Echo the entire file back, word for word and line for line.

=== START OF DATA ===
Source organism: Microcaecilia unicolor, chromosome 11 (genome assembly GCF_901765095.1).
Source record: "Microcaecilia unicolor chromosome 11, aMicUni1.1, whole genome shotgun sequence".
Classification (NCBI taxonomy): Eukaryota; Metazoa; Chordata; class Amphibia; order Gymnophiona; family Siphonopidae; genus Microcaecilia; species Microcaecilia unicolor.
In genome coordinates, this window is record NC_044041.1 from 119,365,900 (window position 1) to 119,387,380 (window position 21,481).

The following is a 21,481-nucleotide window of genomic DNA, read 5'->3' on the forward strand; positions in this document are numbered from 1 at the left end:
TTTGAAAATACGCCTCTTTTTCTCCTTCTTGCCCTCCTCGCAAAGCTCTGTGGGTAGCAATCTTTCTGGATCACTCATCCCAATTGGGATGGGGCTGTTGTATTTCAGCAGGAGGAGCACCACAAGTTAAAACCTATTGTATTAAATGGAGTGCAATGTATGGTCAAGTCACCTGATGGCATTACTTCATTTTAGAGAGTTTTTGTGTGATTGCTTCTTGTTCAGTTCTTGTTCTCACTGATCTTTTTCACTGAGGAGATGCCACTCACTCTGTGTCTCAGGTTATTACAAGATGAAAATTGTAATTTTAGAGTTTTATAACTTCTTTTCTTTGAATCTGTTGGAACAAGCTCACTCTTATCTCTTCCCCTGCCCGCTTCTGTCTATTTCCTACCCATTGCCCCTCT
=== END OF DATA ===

Source organism: Microcaecilia unicolor, chromosome 11 (genome assembly GCF_901765095.1).
Source record: "Microcaecilia unicolor chromosome 11, aMicUni1.1, whole genome shotgun sequence".
Classification (NCBI taxonomy): Eukaryota; Metazoa; Chordata; class Amphibia; order Gymnophiona; family Siphonopidae; genus Microcaecilia; species Microcaecilia unicolor.
In genome coordinates, this window is record NC_044041.1 from 119,365,900 (window position 1) to 119,387,380 (window position 21,481).

The following is a 21,481-nucleotide window of genomic DNA, read 5'->3' on the forward strand; positions in this document are numbered from 1 at the left end:
TTTGAAAATACGCCTCTTTTTCTCCTTCTTGCCCTCCTCGCAAAGCTCTGTGGGTAGCAATCTTTCTGGATCACTCATCCCAATTGGGATGGGGCTGTTGTATTTCAGCAGGAGGAGCACCACAAGTTAAAACCTATTGTATTAAATGGAGTGCAATGTATGGTCAAGTCACCTGATGGCATTACTTCATTTTAGAGAGTTTTTGTGTGATTGCTTCTTGTTCAGTTCTTGTTCTCACTGATCTTTTTCACTGAGGAGATGCCACTCACTCTGTGTCTCAGGTTATTACAAGATGAAAATTGTAATTTTAGAGTTTTATAACTTCTTTTCTTTGAATCTGTTGGAACAAGCTCACTCTTATCTCTTCCCCTGCCCGCTTCTGTCTATTTCCTACCCATTGCCCCTCT